Brief review of reading while away from home

Productive 3 days at the lake

Finished …. Igor Shafarevich’s, “Socialist Phenomenon”
Finished …. Anthony Sutton’s, “Skull and Bones”
Almost finished … R. J. Rushdoony’s, “Chariot’s of Prophetic Fire”

Made good progress in David Hall’s “The Genevan Reformation & the American Founding

RJR’s book is great as a kind of devotional for the lives of Elijah and Elisha. RJR gives insights consistent with what you find elsewhere in RJR — to wit — the warnings against Statist control, the development of the antithesis in the life of Israel, Observations about the dangers of syncretism and what it means to be a “Throne man.” Very good

Shafarevich’s book is a must read if you want to understand what we are living through. Shafarevich connects the dots between atheism as a belief system and socialism as the incarnation of atheism into a social order. Shafarevich lays bare the irrationality of socialism and in a treatise that is worth the price of the book he spends time exposing how socialism is popular among those who think only as animals (intuitively) as opposed who think like humans (using reason). A fantastic book and if one were to combine this read with Dr. Fred Schwarz’s “You Can Trust the Communists to be Communists,” and Toledano’s “Cry Havoc,” and Von Mises “Socialism,” and Hayek’s “On the Road to Serfdom,” one would have a pretty good working foundation on the worldview that is our greatest enemy in our time.

Anthony Sutton’s book made me realize again how deep the worm hole goes. Much of what we get from the thin crust media is 100% spin. The next level isn’t much better with what we get from the court historian publishing houses. Sutton documents the role of the Skull and Bones order in US and world History. Sutton re-emphasizes that most of the conflict that we see in our times is purposely created as part of the dialectic between a manufactured left vs. right that has as its goal the result of a New World Order. Read in conjunction with other Sutton books, Carol Quigley’s “Tragedy and Hope,” and books like “None Dare Call It Conspiracy,” “The Zionist Factor,” “Behind Communism,” and “Secret Societies and Subversive Movements,” one begins to realize that the need for heaven sent Reformation is far greater than any of us could possibly be aware of. Good book.

Hall’s book is the antidote for the disease that Sutton names. Hall gives us how Liberty minded Calvinism is and he traces the impact of Calvin’s thinking on the creation of the West and especially the founding of America. Quoting numerous sources Hall probes how and why genuine Calvinism has always revolted against those who revolt against the Lord Christ as King. This book explodes the myth that R2K thinking is Calvinistic in the least. I still have 75% of this book to read but if the last 75% is as good as the first 25% … Katy bar the door. Hall has done us a real service with this work.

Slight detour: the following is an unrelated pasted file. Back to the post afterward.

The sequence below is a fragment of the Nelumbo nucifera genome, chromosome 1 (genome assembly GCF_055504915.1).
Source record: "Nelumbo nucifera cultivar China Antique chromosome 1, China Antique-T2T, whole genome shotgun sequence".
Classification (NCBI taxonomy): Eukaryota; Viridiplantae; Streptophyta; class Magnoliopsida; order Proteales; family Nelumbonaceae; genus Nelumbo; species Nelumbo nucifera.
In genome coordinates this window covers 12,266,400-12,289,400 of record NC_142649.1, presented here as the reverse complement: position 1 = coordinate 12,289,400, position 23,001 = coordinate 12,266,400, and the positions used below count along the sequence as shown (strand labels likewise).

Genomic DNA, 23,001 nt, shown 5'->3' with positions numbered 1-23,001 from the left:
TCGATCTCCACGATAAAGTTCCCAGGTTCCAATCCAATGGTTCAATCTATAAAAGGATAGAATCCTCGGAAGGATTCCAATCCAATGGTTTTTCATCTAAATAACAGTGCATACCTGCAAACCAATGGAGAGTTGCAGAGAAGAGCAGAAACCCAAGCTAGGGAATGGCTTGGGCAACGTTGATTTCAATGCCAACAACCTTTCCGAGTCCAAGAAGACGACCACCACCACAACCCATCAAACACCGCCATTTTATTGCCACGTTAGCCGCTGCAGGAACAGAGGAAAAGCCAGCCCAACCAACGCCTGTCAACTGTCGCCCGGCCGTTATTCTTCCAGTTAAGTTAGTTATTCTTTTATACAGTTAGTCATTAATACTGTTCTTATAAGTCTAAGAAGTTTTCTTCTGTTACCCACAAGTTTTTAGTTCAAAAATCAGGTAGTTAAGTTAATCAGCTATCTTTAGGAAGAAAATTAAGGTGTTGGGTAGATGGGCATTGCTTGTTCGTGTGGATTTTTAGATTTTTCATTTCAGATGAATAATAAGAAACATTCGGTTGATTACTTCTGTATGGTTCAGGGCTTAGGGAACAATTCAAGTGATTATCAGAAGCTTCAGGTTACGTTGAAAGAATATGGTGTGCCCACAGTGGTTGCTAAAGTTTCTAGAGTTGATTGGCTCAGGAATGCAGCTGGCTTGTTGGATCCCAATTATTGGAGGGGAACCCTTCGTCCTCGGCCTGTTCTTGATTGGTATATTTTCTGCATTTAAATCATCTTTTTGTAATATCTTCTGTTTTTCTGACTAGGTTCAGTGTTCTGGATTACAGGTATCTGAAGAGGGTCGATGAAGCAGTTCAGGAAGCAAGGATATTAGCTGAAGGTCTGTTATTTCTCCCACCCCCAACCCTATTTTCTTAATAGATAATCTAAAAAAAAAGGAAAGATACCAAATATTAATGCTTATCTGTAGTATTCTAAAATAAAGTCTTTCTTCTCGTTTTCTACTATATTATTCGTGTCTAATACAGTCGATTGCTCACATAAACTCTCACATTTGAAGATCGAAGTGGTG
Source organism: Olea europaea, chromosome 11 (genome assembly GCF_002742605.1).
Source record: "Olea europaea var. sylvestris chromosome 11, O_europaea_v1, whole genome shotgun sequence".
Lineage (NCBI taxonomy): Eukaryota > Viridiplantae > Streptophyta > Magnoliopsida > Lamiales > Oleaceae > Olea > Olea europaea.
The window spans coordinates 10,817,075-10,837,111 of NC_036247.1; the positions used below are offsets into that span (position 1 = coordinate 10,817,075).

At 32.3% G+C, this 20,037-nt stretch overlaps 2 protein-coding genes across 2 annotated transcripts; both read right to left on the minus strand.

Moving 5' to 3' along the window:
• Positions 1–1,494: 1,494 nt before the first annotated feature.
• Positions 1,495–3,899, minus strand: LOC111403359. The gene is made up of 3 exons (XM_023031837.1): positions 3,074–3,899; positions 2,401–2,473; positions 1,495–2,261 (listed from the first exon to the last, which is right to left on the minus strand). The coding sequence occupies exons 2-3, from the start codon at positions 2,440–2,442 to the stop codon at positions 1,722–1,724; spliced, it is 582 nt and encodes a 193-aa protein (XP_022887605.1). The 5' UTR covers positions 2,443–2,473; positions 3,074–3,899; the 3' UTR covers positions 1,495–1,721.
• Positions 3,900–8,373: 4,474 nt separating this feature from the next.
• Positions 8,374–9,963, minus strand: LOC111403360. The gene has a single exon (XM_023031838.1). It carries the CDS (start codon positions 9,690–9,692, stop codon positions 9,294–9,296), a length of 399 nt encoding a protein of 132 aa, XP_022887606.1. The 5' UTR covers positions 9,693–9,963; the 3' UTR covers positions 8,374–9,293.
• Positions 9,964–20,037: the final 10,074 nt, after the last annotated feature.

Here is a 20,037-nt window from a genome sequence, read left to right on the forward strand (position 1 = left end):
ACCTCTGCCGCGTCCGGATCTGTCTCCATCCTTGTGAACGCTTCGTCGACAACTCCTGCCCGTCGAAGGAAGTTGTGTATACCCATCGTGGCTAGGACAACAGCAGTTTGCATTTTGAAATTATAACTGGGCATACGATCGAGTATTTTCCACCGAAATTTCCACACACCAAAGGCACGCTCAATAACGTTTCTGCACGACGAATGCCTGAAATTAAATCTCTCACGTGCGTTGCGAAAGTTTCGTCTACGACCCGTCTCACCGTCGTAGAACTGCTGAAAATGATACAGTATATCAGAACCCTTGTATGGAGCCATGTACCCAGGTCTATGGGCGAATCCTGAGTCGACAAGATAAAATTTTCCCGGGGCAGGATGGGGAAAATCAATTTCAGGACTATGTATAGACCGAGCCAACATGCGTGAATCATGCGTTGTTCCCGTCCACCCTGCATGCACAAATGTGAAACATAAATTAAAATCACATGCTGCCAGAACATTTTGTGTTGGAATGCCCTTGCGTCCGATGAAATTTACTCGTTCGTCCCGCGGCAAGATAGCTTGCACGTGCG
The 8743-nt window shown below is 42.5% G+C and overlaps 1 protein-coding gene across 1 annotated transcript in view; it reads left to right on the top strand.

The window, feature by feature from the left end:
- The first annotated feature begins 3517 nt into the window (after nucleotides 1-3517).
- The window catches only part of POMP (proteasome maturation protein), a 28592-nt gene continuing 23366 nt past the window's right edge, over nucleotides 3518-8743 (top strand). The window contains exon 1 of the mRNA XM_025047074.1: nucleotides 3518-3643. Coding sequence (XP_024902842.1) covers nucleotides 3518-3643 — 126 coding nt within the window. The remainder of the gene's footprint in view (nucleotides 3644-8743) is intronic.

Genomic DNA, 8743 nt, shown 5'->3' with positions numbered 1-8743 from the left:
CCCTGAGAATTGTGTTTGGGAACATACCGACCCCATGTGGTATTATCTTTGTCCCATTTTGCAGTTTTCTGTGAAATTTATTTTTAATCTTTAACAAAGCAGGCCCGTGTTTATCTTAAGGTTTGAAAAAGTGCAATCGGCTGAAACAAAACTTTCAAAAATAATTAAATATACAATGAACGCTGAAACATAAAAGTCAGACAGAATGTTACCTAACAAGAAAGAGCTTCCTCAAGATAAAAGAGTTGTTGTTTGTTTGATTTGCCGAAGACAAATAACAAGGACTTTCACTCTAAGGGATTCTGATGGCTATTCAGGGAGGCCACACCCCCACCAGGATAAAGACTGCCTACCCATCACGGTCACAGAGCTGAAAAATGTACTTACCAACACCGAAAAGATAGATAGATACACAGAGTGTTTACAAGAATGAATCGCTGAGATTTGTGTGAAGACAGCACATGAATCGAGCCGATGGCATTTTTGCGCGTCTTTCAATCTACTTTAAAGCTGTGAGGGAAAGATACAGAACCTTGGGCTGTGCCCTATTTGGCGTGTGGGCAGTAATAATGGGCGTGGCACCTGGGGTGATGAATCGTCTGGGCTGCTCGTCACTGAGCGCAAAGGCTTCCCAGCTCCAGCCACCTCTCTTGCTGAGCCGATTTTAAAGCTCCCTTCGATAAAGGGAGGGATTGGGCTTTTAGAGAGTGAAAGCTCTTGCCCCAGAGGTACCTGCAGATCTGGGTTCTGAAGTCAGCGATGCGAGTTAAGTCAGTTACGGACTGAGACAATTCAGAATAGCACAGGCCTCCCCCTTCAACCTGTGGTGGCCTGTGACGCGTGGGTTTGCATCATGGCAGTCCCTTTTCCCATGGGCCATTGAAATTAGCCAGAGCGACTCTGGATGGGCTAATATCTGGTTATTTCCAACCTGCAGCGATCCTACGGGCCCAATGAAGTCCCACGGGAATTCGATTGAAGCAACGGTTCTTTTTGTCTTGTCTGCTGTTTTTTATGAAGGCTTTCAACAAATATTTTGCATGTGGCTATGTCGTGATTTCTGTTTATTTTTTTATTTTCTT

Author: jetbrane

I am a Pastor of a small Church in Mid-Michigan who delights in my family, my congregation and my calling. I am postmillennial in my eschatology. Paedo-Calvinist Covenantal in my Christianity Reformed in my Soteriology Presuppositional in my apologetics Familialist in my family theology Agrarian in my regional community social order belief Christianity creates culture and so Christendom in my national social order belief Mythic-Poetic / Grammatical Historical in my Hermeneutic Pre-modern, Medieval, & Feudal before Enlightenment, modernity, & postmodern Reconstructionist / Theonomic in my Worldview One part paleo-conservative / one part micro Libertarian in my politics Systematic and Biblical theology need one another but Systematics has pride of place Some of my favorite authors, Augustine, Turretin, Calvin, Tolkien, Chesterton, Nock, Tozer, Dabney, Bavinck, Wodehouse, Rushdoony, Bahnsen, Schaeffer, C. Van Til, H. Van Til, G. H. Clark, C. Dawson, H. Berman, R. Nash, C. G. Singer, R. Kipling, G. North, J. Edwards, S. Foote, F. Hayek, O. Guiness, J. Witte, M. Rothbard, Clyde Wilson, Mencken, Lasch, Postman, Gatto, T. Boston, Thomas Brooks, Terry Brooks, C. Hodge, J. Calhoun, Llyod-Jones, T. Sowell, A. McClaren, M. Muggeridge, C. F. H. Henry, F. Swarz, M. Henry, G. Marten, P. Schaff, T. S. Elliott, K. Van Hoozer, K. Gentry, etc. My passion is to write in such a way that the Lord Christ might be pleased. It is my hope that people will be challenged to reconsider what are considered the givens of the current culture. Your biggest help to me dear reader will be to often remind me that God is Sovereign and that all that is, is because it pleases him.

One thought on “Brief review of reading while away from home”

  1. Shafarevich’s book is fine. I first saw it as a citation on Murray Rothbard’s “Karl Marx as a Religious Eschatologist” which is good too.

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